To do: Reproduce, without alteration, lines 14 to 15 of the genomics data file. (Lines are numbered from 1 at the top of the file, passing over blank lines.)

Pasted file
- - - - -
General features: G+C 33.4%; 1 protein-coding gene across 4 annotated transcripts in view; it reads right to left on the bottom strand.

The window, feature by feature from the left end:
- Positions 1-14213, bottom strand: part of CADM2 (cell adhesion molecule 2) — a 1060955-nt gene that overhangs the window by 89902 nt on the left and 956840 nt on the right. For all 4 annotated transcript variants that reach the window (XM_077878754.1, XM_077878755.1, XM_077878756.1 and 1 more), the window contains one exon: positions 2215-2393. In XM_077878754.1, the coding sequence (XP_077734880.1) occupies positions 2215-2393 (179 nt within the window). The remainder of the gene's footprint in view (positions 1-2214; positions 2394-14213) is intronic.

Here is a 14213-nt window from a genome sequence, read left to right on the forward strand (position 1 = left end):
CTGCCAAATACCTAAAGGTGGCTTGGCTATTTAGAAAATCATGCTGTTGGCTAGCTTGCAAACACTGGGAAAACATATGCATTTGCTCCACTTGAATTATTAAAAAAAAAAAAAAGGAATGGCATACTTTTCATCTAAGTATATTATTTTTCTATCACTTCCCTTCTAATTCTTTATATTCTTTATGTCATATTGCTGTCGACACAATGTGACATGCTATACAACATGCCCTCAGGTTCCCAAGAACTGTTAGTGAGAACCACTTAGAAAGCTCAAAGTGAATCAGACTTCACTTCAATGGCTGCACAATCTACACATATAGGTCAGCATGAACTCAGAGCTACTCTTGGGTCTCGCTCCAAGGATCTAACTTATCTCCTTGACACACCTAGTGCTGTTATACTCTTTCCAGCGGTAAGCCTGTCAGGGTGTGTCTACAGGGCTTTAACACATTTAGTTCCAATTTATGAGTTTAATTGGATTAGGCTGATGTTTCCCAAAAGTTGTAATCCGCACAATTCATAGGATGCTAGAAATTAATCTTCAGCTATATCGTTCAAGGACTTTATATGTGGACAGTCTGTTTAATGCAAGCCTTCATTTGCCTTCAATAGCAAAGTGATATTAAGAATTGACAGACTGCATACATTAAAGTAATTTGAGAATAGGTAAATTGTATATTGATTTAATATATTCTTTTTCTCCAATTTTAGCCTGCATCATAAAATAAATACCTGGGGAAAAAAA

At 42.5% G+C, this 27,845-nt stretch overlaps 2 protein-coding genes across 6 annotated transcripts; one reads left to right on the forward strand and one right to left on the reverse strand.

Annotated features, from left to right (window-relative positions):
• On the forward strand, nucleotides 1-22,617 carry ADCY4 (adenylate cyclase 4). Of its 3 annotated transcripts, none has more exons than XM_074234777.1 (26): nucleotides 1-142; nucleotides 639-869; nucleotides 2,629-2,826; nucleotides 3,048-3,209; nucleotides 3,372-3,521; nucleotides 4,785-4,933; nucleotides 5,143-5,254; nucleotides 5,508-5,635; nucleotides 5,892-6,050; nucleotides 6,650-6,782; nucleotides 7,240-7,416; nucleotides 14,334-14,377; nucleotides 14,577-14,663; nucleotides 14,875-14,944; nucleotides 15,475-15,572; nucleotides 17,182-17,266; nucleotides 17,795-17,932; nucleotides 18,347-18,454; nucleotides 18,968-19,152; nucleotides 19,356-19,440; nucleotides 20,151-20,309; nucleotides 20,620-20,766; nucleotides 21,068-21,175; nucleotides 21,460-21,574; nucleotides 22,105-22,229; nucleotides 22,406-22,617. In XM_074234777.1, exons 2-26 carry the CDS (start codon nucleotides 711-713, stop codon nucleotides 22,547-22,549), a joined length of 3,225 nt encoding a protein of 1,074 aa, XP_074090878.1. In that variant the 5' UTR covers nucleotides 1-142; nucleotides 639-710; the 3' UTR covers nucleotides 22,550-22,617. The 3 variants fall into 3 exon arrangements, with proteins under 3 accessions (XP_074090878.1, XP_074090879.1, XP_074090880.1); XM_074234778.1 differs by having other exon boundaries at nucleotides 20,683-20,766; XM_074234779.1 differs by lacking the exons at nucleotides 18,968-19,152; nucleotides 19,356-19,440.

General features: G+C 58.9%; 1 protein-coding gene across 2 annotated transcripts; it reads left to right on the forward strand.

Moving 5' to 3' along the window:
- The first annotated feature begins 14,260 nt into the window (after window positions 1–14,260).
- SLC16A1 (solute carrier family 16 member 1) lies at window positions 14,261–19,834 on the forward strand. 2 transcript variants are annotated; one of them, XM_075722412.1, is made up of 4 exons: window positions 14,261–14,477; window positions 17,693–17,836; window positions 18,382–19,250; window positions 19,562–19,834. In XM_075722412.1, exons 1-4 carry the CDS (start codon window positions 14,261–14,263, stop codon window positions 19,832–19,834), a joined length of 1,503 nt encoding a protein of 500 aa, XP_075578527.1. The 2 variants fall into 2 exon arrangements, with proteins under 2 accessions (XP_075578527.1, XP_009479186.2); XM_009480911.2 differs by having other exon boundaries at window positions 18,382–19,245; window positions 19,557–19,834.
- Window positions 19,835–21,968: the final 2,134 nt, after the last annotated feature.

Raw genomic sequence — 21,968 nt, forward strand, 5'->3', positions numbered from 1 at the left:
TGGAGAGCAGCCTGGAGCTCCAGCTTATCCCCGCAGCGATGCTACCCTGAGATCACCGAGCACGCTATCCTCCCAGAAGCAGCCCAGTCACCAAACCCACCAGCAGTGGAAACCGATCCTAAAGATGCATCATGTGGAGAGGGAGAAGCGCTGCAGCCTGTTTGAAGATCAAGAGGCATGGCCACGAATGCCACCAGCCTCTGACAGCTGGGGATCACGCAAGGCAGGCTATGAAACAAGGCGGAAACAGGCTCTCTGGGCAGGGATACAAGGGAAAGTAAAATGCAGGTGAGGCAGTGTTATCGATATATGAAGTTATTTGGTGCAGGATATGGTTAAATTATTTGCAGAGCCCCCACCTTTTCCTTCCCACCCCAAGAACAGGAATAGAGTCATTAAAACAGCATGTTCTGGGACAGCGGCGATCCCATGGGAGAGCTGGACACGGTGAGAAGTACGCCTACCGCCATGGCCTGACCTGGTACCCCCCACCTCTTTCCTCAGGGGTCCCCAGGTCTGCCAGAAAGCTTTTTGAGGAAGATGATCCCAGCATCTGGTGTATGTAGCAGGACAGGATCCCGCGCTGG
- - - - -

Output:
Raw genomic sequence — 21,968 nt, forward strand, 5'->3', positions numbered from 1 at the left:
TGGAGAGCAGCCTGGAGCTCCAGCTTATCCCCGCAGCGATGCTACCCTGAGATCACCGAGCACGCTATCCTCCCAGAAGCAGCCCAGTCACCAAACCCACCAGCAGTGGAAACCGATCCTAAAGATGCATCATGTGGAGAGGGAGAAGCGCTGCAGCCTGTTTGAAGATCAAGAGGCATGGCCACGAATGCCACCAGCCTCTGACAGCTGGGGATCACGCAAGGCAGGCTATGAAACAAGGCGGAAACAGGCTCTCTGGGCAGGGATACAAGGGAAAGTAAAATGCAGGTGAGGCAGTGTTATCGATATATGAAGTTATTTGGTGCAGGATATGGTTAAATTATTTGCAGAGCCCCCACCTTTTCCTTCCCACCCCAAGAACAGGAATAGAGTCATTAAAACAGCATGTTCTGGGACAGCGGCGATCCCATGGGAGAGCTGGACACGGTGAGAAGTACGCCTACCGCCATGGCCTGACCTGGTACCCCCCACCTCTTTCCTCAGGGGTCCCCAGGTCTGCCAGAAAGCTTTTTGAGGAAGATGATCCCAGCATCTGGTGTATGTAGCAGGACAGGATCCCGCGCTGG